by David Sarota source: In These Times May 15, 2010
Imagine, if you can, an alternate universe.
Imagine that in this alternate universe, a foreign military power begins flying remote-controlled warplanes over your town, using on-board missiles to kill hundreds of your innocent neighbors.
Now imagine that when you read the newspaper about this ongoing bloodbath, you learn that the foreign nation’s top general is nonchalantly telling reporters that his troops are also killing “an amazing number” of your cultural brethren in an adjacent country. Imagine further learning that this foreign power is expanding the drone attacks on your community despite the attacks’ well-known record of killing innocents. And finally, imagine that when you turn on your television, you see the perpetrator nation’s tuxedo-clad leader cracking stand-up comedy jokes about drone strikes—jokes that prompt guffaws from an audience of that nation’s elite.
Ask yourself: How would you and your fellow citizens respond? Would you call homegrown militias mounting a defense “patriots” or would you call them “terrorists”? Would you agree with your leaders when they angrily tell reporters that violent defiance should be expected?
Fortunately, most Americans don’t have to worry about these queries in their own lives. But how we answer them in a hypothetical thought experiment provides us insight into how Pakistanis are likely feeling right now. Why? Because thanks to our continued drone assaults on their country, Pakistanis now confront these issues every day. And if they answer these questions as many of us undoubtedly would in a similar situation — well, that should trouble every American in this age of asymmetrical warfare.
Though we don’t like to call it mass murder, the U.S. government’s undeclared drone war in Pakistan is devolving into just that. As noted by a former counterinsurgency adviser to Gen. David Petraeus and a former Army officer in Afghanistan, the operation has become a haphazard massacre.
“Press reports suggest that over the last three years drone strikes have killed about 14 terrorist leaders,” David Kilcullen and Andrew Exum wrote in 2009. “But, according to Pakistani sources, they have also killed some 700 civilians. This is 50 civilians for every militant killed.”
Making matters worse, Gen. Stanley McChrystal has, indeed, told journalists that in Afghanistan, U.S. troops have “shot an amazing number of people” and “none has proven to have been a real threat.” Meanwhile, President Obama used his internationally televised speech at the White House Correspondents Dinner to jest about drone warfare — and the assembled Washington glitterati did, in fact, reward him with approving laughs.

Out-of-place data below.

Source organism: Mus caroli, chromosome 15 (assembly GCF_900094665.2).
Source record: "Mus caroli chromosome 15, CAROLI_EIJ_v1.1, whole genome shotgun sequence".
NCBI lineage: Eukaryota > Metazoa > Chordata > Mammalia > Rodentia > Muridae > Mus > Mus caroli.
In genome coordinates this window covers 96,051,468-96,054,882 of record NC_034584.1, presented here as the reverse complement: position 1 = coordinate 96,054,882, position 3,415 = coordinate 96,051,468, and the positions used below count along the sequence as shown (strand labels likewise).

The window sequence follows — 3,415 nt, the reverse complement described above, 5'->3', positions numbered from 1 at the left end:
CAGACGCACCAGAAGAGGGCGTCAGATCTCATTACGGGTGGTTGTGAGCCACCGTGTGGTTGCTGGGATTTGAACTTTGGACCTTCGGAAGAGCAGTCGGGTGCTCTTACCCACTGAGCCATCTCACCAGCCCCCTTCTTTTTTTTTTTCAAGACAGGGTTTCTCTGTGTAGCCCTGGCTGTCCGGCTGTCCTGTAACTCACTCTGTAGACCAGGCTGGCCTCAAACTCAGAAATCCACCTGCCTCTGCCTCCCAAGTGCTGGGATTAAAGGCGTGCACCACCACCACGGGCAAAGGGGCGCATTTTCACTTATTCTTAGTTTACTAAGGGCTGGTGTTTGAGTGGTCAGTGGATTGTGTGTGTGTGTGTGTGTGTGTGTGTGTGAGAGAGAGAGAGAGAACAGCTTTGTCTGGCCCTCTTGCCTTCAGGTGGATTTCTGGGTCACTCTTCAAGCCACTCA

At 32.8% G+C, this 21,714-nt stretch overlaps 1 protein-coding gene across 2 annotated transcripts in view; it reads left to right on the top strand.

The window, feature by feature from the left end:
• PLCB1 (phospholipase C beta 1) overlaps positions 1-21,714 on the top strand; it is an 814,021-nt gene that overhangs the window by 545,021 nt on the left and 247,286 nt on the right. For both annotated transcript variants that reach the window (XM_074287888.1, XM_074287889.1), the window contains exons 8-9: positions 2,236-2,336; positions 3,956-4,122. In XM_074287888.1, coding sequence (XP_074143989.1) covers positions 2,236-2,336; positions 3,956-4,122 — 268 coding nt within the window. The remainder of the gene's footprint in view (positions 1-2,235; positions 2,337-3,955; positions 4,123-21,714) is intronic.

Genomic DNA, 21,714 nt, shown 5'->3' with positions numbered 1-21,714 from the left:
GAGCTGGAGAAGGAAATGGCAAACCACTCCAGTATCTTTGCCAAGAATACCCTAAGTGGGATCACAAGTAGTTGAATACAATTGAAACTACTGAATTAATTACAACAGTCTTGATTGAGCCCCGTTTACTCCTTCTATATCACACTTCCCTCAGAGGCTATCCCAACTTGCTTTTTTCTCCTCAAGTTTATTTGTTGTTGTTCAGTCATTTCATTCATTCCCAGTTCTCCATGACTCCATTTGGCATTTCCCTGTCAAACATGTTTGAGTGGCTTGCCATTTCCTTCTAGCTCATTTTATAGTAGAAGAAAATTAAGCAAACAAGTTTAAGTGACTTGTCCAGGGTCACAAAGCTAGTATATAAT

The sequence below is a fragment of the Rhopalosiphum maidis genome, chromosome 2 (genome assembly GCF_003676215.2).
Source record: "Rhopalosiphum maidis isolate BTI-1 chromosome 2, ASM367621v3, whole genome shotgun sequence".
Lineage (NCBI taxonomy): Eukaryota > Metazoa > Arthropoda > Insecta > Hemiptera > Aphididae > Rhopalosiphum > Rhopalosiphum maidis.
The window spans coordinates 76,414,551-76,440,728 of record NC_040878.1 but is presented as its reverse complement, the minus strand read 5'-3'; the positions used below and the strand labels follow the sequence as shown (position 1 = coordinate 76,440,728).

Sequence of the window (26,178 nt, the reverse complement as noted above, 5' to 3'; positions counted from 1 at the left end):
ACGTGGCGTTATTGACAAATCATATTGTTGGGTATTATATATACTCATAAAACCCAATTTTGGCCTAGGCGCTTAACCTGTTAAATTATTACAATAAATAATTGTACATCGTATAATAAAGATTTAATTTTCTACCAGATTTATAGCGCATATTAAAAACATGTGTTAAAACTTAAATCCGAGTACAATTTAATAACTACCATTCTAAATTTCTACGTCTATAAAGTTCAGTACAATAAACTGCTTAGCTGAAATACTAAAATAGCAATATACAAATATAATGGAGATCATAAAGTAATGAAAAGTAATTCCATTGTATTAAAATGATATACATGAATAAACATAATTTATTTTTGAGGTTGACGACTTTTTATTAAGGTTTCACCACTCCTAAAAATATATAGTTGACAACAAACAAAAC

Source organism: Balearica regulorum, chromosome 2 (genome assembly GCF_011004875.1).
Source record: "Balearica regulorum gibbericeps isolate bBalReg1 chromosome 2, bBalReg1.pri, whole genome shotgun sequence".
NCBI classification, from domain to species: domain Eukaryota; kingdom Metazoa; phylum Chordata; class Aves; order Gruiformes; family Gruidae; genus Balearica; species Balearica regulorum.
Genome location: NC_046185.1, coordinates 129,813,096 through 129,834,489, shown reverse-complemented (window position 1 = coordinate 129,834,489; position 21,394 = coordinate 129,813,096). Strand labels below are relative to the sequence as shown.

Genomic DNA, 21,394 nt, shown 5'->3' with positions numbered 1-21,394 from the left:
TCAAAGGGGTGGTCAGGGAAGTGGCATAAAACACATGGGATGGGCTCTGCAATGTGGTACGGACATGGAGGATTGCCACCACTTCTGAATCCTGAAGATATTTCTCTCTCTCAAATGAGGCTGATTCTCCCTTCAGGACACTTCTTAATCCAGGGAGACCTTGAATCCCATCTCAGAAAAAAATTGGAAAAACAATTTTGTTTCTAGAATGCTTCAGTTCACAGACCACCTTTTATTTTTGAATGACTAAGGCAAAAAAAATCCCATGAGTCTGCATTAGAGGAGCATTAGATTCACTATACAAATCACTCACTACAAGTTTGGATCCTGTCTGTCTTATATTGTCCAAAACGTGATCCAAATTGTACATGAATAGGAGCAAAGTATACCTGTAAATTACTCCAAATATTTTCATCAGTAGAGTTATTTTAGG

By eerie coincidence, that latter display of monstrous insouciance occurred on the same night as the failed effort to raze Times Square.
The rest of the original article gets into the alleged attempt to bomb Times Square, which, as most of my readers probably are in tune with already, might not have been as much a coincidence as it was an operation, predictably organized to keep the fear levels at their highest by intelligence agencies.
As a reader from a previous post commented:
Pretty bad job fellows—we have no one clamoring for the footage showing the SUV pulling up, and our boy Faisal exiting the vehicle. On top of that, you made sure the MSM ran the footage of the ‘shirt changer’ who was close to the SUV, but was obviously NOT the driver.
That scene simply ‘looked’ too staged. And so we are left with four photos only—nothing of his arrest or being transported anywhere—-or who his lawyer is—–bad form, fellows—but I guess if folks aren’t demanding the truth now, it is testament to the success of your fear factory.
However as the original article states, if it was indeed an individual acting on his own accord on behalf of Pakistan, these types of events should be expected because of our illegal attacks on civilians in Pakistan. To sum it up in 2 words of mine: Arrest Obama.